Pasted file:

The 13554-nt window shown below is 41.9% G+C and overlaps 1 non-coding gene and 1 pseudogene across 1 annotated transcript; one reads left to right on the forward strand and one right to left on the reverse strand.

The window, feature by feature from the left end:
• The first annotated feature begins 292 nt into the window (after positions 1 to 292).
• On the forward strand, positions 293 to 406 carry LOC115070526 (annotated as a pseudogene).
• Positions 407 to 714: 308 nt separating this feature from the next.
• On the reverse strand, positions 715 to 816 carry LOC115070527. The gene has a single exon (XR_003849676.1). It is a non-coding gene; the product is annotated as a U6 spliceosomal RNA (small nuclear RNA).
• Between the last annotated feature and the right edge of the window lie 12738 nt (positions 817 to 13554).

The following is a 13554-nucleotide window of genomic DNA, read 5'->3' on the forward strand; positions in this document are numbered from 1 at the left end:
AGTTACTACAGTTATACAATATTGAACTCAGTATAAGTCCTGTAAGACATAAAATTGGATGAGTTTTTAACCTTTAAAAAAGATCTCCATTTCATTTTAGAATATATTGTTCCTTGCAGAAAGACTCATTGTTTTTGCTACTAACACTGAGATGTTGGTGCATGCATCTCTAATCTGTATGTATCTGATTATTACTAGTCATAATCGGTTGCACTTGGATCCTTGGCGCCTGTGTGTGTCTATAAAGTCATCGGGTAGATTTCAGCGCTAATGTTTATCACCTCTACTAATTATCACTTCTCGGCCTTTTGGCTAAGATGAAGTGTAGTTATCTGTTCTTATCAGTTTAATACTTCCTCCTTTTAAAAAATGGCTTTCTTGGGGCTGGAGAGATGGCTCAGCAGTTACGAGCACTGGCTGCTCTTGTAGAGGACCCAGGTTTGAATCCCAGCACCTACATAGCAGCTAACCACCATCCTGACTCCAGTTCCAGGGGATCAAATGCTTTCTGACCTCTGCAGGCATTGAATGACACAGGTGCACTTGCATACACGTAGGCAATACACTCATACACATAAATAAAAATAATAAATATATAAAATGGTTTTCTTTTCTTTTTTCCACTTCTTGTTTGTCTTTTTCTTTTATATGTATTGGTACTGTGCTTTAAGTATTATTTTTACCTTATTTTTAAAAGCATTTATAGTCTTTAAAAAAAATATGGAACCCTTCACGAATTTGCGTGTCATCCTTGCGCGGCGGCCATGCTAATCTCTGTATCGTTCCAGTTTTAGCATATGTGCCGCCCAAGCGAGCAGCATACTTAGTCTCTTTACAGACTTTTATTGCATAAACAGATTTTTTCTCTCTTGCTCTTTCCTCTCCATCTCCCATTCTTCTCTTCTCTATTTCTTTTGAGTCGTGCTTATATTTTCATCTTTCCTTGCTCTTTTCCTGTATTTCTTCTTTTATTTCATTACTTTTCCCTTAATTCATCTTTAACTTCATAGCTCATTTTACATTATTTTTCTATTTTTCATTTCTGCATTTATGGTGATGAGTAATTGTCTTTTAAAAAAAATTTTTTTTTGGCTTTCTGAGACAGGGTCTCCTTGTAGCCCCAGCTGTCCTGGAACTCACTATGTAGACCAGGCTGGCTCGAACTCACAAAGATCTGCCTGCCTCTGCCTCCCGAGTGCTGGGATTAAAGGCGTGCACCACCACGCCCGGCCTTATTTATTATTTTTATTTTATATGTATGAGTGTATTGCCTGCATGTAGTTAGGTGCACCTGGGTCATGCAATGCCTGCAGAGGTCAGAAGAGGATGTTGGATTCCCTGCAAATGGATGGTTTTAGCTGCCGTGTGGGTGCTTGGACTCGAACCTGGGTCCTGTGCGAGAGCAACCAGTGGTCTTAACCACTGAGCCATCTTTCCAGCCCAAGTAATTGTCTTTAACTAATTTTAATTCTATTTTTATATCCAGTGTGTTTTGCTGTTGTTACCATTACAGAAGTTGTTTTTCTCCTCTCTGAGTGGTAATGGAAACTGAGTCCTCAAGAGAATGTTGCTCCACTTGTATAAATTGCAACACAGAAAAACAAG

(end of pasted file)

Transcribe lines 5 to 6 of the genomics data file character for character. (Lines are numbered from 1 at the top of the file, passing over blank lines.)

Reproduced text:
• Positions 407 to 714: 308 nt separating this feature from the next.
• On the reverse strand, positions 715 to 816 carry LOC115070527. The gene has a single exon (XR_003849676.1). It is a non-coding gene; the product is annotated as a U6 spliceosomal RNA (small nuclear RNA).